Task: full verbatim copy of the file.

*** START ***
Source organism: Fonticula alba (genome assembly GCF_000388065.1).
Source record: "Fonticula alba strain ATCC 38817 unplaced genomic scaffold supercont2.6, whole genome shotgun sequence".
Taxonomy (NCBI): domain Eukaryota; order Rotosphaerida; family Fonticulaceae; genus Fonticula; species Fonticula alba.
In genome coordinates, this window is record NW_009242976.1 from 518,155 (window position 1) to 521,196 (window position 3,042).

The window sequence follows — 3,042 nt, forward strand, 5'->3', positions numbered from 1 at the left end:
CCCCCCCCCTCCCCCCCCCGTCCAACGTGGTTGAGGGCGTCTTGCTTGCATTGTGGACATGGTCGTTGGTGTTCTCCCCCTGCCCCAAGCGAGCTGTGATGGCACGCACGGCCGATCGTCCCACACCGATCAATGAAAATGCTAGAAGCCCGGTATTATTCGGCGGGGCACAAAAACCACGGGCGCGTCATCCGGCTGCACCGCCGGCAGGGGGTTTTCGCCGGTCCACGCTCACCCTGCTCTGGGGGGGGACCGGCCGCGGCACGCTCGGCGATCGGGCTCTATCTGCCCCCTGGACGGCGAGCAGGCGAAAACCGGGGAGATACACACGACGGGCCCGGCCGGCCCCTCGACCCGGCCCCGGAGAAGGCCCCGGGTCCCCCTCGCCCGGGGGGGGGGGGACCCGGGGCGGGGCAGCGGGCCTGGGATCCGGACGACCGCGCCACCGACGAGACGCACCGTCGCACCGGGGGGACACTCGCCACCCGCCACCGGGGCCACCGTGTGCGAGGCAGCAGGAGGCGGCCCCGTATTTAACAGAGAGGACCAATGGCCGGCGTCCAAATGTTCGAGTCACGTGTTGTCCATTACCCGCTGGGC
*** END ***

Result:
Source organism: Fonticula alba (genome assembly GCF_000388065.1).
Source record: "Fonticula alba strain ATCC 38817 unplaced genomic scaffold supercont2.6, whole genome shotgun sequence".
Taxonomy (NCBI): domain Eukaryota; order Rotosphaerida; family Fonticulaceae; genus Fonticula; species Fonticula alba.
In genome coordinates, this window is record NW_009242976.1 from 518,155 (window position 1) to 521,196 (window position 3,042).

The window sequence follows — 3,042 nt, forward strand, 5'->3', positions numbered from 1 at the left end:
CCCCCCCCCTCCCCCCCCCGTCCAACGTGGTTGAGGGCGTCTTGCTTGCATTGTGGACATGGTCGTTGGTGTTCTCCCCCTGCCCCAAGCGAGCTGTGATGGCACGCACGGCCGATCGTCCCACACCGATCAATGAAAATGCTAGAAGCCCGGTATTATTCGGCGGGGCACAAAAACCACGGGCGCGTCATCCGGCTGCACCGCCGGCAGGGGGTTTTCGCCGGTCCACGCTCACCCTGCTCTGGGGGGGGACCGGCCGCGGCACGCTCGGCGATCGGGCTCTATCTGCCCCCTGGACGGCGAGCAGGCGAAAACCGGGGAGATACACACGACGGGCCCGGCCGGCCCCTCGACCCGGCCCCGGAGAAGGCCCCGGGTCCCCCTCGCCCGGGGGGGGGGGGACCCGGGGCGGGGCAGCGGGCCTGGGATCCGGACGACCGCGCCACCGACGAGACGCACCGTCGCACCGGGGGGACACTCGCCACCCGCCACCGGGGCCACCGTGTGCGAGGCAGCAGGAGGCGGCCCCGTATTTAACAGAGAGGACCAATGGCCGGCGTCCAAATGTTCGAGTCACGTGTTGTCCATTACCCGCTGGGC